What's worse for us specifically is that there is anecdotal data out of China that healthcare workers have a higher rate of serious illness compared to others of similar age and health status. This is most likely due to working till exhaustion, being repeatedly blasted with high viral loads, and not initiating bedrest until symptoms become severe. Several physicians in their late 20s and early thirties have died in Wuhan. Not a huge number of deaths, but consider that merely having a severe course of illness leading to viral pneumonia increases your chances of pulmonary fibrosis and reduced pulmonary capacity for the remainder of your life.

Right now I'm an M4 and since I hustled to finish all my on-site 4th year rotations by February I'm fortunate not to have to step foot in the hospital and expose myself until residency begins in July. I'm under no delusion that this situation will be under control by then, so I've resigned myself to almost certainly catching this thing sooner or later. When I do start feeling sick, I'm not going to take any chances and will take all the rest I need to start feeling strong as an ox again before returning to my duties. As relatively young, healthy people our chances of getting over this thing unscathed are good, but they become less good if we don't give our bodies every opportunity to fight during these crucial first 10 days of mild symptoms. It's a personal decision but for me my health is paramount and I'll go to any length to preserve it.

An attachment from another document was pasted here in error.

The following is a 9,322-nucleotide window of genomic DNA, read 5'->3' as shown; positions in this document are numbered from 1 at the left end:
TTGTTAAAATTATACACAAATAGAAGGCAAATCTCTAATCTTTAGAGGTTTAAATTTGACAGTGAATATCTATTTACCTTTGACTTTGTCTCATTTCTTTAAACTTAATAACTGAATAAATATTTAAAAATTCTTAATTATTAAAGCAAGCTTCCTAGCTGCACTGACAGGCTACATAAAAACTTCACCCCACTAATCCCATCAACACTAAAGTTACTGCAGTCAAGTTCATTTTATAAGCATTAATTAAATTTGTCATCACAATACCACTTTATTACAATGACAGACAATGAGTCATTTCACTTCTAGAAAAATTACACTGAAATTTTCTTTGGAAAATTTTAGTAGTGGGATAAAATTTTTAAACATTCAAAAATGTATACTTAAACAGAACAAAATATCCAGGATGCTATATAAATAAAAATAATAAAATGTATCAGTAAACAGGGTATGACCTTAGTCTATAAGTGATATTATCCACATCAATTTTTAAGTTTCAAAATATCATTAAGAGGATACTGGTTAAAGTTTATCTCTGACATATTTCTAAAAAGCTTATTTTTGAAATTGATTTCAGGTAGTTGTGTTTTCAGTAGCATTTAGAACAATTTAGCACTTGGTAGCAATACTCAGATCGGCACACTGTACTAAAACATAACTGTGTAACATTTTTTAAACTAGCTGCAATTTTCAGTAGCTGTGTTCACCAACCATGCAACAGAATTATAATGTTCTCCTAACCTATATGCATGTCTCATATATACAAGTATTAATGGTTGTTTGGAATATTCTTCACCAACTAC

I don't know of a single hospital in this country that would allow you to work if you start feeling sick right now.